Nearly every Georgia business must comply with some sort of governmental regulations. If yours needs to be sensitive to environmental issues, one of them may be potential water pollution. Even if your company is nowhere near a natural water source, its activities could end up polluting one or more waterways.
Fertilizers and pesticides are two common culprits of water pollution. Other sources of pollution include industrial chemicals, metals and solvents. When these chemicals are used on crops and the soil in farming operations, they can leach into the ground, and subsequently, the water table. The chemicals are then carried underground to natural water sources and could harm the flora and fauna, wildlife and humans in the area.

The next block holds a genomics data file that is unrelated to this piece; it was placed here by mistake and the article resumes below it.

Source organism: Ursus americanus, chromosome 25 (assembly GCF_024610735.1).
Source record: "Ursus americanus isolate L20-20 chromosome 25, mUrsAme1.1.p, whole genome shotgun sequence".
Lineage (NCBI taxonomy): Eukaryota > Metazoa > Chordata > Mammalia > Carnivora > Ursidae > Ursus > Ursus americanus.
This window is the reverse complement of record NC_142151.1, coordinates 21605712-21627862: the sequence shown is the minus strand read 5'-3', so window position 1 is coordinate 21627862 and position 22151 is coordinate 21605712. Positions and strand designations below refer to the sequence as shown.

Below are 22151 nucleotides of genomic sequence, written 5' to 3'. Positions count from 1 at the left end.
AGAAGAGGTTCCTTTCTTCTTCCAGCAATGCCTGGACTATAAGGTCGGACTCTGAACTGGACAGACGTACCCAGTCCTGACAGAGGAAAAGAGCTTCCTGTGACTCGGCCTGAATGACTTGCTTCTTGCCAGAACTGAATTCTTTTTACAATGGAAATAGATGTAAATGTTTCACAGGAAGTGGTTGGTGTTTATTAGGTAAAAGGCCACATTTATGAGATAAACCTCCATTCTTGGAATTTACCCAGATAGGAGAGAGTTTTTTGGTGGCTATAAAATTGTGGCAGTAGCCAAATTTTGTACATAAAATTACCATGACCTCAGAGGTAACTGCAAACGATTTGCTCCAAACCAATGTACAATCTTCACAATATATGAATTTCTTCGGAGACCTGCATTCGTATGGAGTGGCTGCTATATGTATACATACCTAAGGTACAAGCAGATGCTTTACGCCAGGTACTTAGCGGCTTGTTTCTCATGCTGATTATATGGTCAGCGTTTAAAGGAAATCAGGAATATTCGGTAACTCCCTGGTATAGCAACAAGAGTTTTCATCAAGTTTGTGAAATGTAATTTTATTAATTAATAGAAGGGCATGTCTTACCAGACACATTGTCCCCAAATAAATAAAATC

That is not the only danger, however. When wells or holes are dug into the water table, those chemicals could end up in a glass, in the laundry and in the shower of unsuspecting Georgia residents. Many chemicals do not dissolve in water, and those particles could end up in drinking water and in water sources populated by marine life and used by wildlife. Upsetting the ecological and environmental balance of an area could cause known and unknown consequences for everyone and everything.
This is why the federal government and the state of Georgia both have laws regarding the prevention and cleanup of water pollution. If your business fails to adhere to the applicable environmental laws, rules and regulations, it could face steep fines, along with other financial and non-financial penalties. It may be worth your while to find out what your legal rights and responsibilities in connection with the environment ahead of time in order to avoid complications in the future.
Source: eschooltoday.com, "What are the various types of water pollution?", Accessed on Jan. 13, 2018